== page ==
What is infrastructure surveying?

Infrastructure surveyors can work in a wide range of sub-sectors. The specialism combines project management with cost management to meet the needs of global requirements of infrastructure projects.

Infrastructure surveyors can work in transport, energy, petrochemicals, oil and gas, mining and water industries.


What’s required for the role?

  • Leadership skills
  • Communication and client skills
  • Planning and organisation
  • Ability to understand and manage complex projects
  • Excellent maths and IT skills
  • Technical/engineering skills

The details

Learn more about the role

What's the role like in practice?

Infrastructure surveyors can become specialists in a particular industry or develop specialisms in a particular geographical area. Work is often centred around delivering global projects and employers include private practice, developers, utility companies, international construction companies, regeneration projects and government organisations.

Specialisms include:

  • Materials science
  • Cost planning
  • Cost analysis
  • Procurement
  • Tendering
  • Cost control
  • Procurement
  • Time control
What's the work environment like?

Your time will be split between working on site and working from an office, which may be in temporary premises on the site or may be a client’s office.

What qualifications are required?

Many employers will look for a RICS accredited degree, although engineering subjects are also sought after.

Many surveyors work towards chartered status with the Royal Institute of Chartered Surveyor (MRICS) and or chartered membership of the Chartered Institute of Building (CIOB).

Is it for you?

You might like if you enjoy:

  • Using science, technology and design in sectors such as transport, energy, petrochemicals, and water
  • Managing complex projects

Other useful skills to have:

  • Using different types of data including verbal, numerical and perceptual skills to interpret maps, charts and diagrams
  • Analysing and identifying patterns in data
  • Researching and explaining data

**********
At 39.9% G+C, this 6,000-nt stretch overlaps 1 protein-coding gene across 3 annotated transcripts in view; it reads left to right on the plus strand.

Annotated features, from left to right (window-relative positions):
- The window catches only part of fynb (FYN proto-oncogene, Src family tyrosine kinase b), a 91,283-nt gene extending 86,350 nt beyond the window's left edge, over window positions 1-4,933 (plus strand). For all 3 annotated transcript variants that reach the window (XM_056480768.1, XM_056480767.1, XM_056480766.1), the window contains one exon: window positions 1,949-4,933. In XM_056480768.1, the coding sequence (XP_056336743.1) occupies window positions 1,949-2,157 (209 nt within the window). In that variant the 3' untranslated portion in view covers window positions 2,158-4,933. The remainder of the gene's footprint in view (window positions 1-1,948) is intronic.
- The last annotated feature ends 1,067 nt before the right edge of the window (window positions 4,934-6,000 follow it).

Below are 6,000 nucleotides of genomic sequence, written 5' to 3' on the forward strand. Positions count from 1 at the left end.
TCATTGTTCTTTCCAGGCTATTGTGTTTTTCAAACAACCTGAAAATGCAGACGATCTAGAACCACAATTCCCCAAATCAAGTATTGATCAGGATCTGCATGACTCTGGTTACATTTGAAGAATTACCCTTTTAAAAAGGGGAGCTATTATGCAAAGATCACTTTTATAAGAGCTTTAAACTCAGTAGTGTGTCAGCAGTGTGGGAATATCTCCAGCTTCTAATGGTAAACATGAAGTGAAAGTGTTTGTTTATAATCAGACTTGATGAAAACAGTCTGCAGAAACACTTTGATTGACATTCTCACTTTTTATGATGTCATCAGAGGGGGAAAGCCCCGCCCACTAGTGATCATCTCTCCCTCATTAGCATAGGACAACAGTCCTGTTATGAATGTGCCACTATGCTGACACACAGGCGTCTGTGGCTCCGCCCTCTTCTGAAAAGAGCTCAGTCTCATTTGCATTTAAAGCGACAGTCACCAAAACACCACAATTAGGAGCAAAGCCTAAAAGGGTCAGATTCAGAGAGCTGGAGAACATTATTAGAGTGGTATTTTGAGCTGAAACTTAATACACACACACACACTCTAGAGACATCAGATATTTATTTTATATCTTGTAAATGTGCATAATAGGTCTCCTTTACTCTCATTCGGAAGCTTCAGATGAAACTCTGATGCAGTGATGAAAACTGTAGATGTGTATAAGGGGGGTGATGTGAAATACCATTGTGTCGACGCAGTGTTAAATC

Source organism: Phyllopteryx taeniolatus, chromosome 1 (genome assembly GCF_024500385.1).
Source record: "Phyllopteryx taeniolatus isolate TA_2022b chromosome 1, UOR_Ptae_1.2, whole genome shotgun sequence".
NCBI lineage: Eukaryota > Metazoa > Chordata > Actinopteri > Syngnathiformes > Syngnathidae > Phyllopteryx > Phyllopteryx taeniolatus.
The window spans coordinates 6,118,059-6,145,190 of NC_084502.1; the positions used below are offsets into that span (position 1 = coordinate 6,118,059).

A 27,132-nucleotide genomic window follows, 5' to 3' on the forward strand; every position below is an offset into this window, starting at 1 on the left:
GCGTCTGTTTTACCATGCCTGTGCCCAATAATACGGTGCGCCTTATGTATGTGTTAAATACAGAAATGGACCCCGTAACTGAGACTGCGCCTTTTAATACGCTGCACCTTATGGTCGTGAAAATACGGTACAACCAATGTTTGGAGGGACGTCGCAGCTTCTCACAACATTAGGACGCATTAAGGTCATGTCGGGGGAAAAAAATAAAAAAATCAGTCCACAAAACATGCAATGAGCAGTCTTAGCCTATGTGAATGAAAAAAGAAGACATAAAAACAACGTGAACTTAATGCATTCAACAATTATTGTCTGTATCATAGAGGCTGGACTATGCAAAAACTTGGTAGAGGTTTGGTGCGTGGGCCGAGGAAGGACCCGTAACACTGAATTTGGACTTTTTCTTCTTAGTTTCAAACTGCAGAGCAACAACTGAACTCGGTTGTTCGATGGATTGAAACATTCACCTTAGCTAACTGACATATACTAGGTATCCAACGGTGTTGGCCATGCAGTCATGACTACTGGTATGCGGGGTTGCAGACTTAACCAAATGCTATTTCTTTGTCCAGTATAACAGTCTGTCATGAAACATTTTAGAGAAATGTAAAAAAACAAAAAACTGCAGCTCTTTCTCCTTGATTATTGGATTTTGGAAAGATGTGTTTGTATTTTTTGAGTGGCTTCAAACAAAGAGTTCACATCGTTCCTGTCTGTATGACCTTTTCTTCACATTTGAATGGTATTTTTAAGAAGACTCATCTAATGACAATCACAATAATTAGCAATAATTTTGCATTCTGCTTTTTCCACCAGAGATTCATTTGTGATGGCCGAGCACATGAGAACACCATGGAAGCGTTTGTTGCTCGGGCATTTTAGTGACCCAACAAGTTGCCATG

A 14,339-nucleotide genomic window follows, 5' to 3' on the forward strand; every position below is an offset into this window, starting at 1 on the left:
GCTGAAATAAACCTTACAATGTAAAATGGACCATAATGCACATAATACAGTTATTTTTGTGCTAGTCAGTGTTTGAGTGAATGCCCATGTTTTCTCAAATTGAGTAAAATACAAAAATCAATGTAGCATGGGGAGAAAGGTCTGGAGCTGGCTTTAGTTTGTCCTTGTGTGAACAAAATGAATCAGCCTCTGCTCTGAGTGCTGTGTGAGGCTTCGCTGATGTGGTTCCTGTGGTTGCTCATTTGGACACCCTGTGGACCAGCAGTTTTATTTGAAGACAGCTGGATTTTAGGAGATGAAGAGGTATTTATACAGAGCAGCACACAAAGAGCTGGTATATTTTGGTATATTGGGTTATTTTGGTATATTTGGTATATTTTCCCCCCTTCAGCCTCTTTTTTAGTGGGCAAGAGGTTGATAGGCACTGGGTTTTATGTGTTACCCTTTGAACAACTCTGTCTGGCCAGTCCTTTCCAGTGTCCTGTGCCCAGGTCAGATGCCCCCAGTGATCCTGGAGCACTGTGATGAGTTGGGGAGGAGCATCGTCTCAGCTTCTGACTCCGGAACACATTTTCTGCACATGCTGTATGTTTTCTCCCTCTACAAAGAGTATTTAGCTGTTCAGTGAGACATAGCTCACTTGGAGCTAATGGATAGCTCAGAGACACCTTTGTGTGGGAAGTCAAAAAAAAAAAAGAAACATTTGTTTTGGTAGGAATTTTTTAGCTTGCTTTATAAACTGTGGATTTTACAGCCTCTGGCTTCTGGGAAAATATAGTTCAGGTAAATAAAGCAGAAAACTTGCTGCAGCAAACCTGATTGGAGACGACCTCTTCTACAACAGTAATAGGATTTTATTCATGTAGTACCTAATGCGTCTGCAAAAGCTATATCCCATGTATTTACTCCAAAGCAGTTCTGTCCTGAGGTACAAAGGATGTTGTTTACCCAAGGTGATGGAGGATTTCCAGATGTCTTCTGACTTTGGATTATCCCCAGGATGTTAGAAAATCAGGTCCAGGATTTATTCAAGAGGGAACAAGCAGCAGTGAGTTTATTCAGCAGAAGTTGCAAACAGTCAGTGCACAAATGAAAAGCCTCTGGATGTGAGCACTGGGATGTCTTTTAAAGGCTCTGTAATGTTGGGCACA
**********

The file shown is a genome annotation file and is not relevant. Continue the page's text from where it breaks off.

• Doing deals and making transactions
  • Creativity and problem solving
  • People management and leadership


How are agents responding to the need for sustainability?

Infrastructure specialists will work to balance economic, environmental and social objectives at global, national and local levels. They may carry out a range of specialist, sustainability appraisals and assessments such as BREEAM and the RICS SKA (an environmental assessments method for non-domestic fit outs) in their specialist subsector, providing expert advice to clients.

There is emphasis on low and zero carbon technologies, and infrastructure surveyors will model Energy Management Performance metrics, carbon usage and carry out Zero Carbon reviews as well as  provide expert advice on the wider issues of sustainability, such as the effects of climate change on pre and post construction technologies, processes and cost.

Employment opportunities

Where will it take you?

There are some graduate opportunities in this area and potential backgrounds include science technology, maths and engineering degree subjects, as well as quantity surveying and construction routes.

There are also degree apprenticeships in various surveying options which may be relevant.

Find out

Explore the role


Bridget Wells

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+44 (0)118 921 4392

Admissions Team


UK (Free): 0800 019 9697 (Option 1)

International: +44 (0)118 921 4696 (Option 1)

Enquiries Team


UK (Free): 0800 019 9697

International: +44 (0)118 921 4696